In Figure 8, AFM images of the Z-type monolayers of TTF-4Bor after one-dimensional growth are shown, along with the in-plane XRD profiles of multilayers of TTF-4Bor transferred at 10 mN m−1 with a compression speed of 0.6 cm2 min−1. In this system, there is a clear transition from a mesoscopic morphology to a nanofiber shape (thickness ∼70 nm). While many of the nanofibers are linear (Figure 8(a)), some fibers exhibit a branching morphology (Figure 8(b)) and some others grew as a right-handed spiral. This morphological formation is expected to have occurred to minimize the steric hindrance from the four functional groups in the TTF derivative. This material exhibited circular dichroism (CD) for every adsorption band , and the Cotton effect centered around 380 and 530 nm was attributed to the helical dipole coupling between TTF rings through the formation of a network of hydrogen bonds [34–38]. In-plane XRD reveals multilayers of these integrated nanofiber films, with the formation of stacked conducting molecular planes with a spacing of 4.1 Å (Figures 8(c) and (d)). It is expected that the promotion of spiral morphogenesis based on steric hindrance of chiral functional groups is dependent on the enhancement of the molecular mobility at the air/water interface. Therefore, the formation of nanofibers was studied at different subphase temperatures (Figure 9). It is seen that an increase in the subphase temperature results in an increase in the diameter of the fibers, rather than the formation of the helical structure, which could be due to an increase in the aggregation force between the molecules. The diameters of the nanofibers formed at 15, 20, and 25°C, are 70, 125, and 190 nm, respectively. From the π–A curves, these correspond to aggregates of 20–40 molecules at 15°C, 30–60 molecules at 20°C, and 50–90 molecules at 25°C. The nanofiber morphology was retained upon inclusion of 2,3,5,6-tetrafluoro-7,7,8,8-tetracyanoquinodimethane (F4-TCNQ) acceptor molecules to this system at a molecular ratio of 1:1 (Figure 10). Since F4-TCNQ is not amphiphilic, mixing it with the TTF derivative results in the formation of a charge transfer (CT) complex and interfacial nanofiber films. The retention of the nanofiber morphology after the inclusion of F4-TCNQ is because the structural formation is related to the stacking arrangement of the TTF molecular planes, and first-order spontaneous growth of mesoscopic nanofibers. The CT complex exhibited a broad absorption band in the IR region (2500–3500 cm−1), which was attributed to a CT between the electron-donating TTF and the electron-accepting F4-TCNQ moieties [39–41]. Figure 10 shows the color change of the solution to support the CT complex formation, and further, the AFM image and in-plane XRD profile also show evidences of maintaining of a mesoscopic fiber form and stacking of a conductive molecular plane. In addition, Figure 10(c) also shows UV spectrum of charge transfer complex of TTF-4Bor:F4-TCNQ = 1:1 in solution. Absorption band near 300 nm corresponds to the TTF-4Bor, and the band of 400 nm except the shoulder peak corresponding to F4-TCNQ. Absorption band at 700–800 nm corresponds to the anionic radical of the F4-TCNQ, and shoulder-shaped absorption band around 400 nm corresponds to the cationic radical of TTF . From the above, the formation of a charge-transfer complex in solution is supported.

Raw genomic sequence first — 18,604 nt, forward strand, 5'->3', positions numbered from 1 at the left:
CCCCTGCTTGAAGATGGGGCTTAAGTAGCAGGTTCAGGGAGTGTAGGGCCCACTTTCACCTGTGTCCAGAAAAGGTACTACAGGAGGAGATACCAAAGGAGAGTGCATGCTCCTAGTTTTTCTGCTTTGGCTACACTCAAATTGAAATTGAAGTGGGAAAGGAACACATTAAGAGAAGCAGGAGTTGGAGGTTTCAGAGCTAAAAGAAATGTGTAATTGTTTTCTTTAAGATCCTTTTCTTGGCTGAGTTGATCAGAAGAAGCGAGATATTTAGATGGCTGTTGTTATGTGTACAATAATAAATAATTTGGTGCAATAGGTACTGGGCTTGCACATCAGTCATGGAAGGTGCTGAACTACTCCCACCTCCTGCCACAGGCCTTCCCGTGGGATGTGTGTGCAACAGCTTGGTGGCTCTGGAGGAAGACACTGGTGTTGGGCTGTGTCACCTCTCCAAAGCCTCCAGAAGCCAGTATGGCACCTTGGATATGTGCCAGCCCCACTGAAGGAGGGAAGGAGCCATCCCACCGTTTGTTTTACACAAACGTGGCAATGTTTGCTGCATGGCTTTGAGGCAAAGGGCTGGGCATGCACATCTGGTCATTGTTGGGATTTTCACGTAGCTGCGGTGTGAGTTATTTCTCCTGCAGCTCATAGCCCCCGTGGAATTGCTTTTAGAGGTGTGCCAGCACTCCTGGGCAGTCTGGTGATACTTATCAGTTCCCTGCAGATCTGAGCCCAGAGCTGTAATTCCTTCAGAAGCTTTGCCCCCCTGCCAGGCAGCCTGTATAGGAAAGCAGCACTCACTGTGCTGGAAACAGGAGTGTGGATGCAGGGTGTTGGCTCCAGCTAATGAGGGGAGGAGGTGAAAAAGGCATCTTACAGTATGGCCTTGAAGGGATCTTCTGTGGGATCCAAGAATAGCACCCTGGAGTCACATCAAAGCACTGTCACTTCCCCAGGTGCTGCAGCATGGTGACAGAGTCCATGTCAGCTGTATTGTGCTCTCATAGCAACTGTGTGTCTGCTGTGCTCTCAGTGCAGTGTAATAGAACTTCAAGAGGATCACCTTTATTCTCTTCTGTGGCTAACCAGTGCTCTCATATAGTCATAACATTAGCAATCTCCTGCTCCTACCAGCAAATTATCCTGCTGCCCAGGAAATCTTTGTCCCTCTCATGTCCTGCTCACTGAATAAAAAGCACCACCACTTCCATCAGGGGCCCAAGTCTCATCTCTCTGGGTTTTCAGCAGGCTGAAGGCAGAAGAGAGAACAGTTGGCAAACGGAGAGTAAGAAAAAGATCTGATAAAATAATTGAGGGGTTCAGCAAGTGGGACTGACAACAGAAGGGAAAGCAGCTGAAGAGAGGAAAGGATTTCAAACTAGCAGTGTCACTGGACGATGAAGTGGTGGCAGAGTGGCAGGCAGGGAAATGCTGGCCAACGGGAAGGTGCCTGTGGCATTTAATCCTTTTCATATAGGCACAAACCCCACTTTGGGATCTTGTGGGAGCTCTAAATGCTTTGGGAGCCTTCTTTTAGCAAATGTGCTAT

As detailed in this chapter, the amphiphilic TTF derivative with chiral borneol groups are closely packed in the nanofiber morphology at the air/water interface. Although the densely packed molecular arrangement is easily attained by standard film fabrication methods at high surface pressures, mesoscopic nanofiber morphology is obtained by spontaneous one-dimensional growth at the air/water interface (Figure 11). The dense stacking structure of these molecular planes induces electrical conduction, and nanofibrous morphogenesis can be deployed in quantum devices, medical applications, etc. It can be seen that the control of the mesoscopic morphology at the air/water interface provides several variations and possibilities in the chapter of molecular organization, such as helical morphogenesis and size control of nanofibers .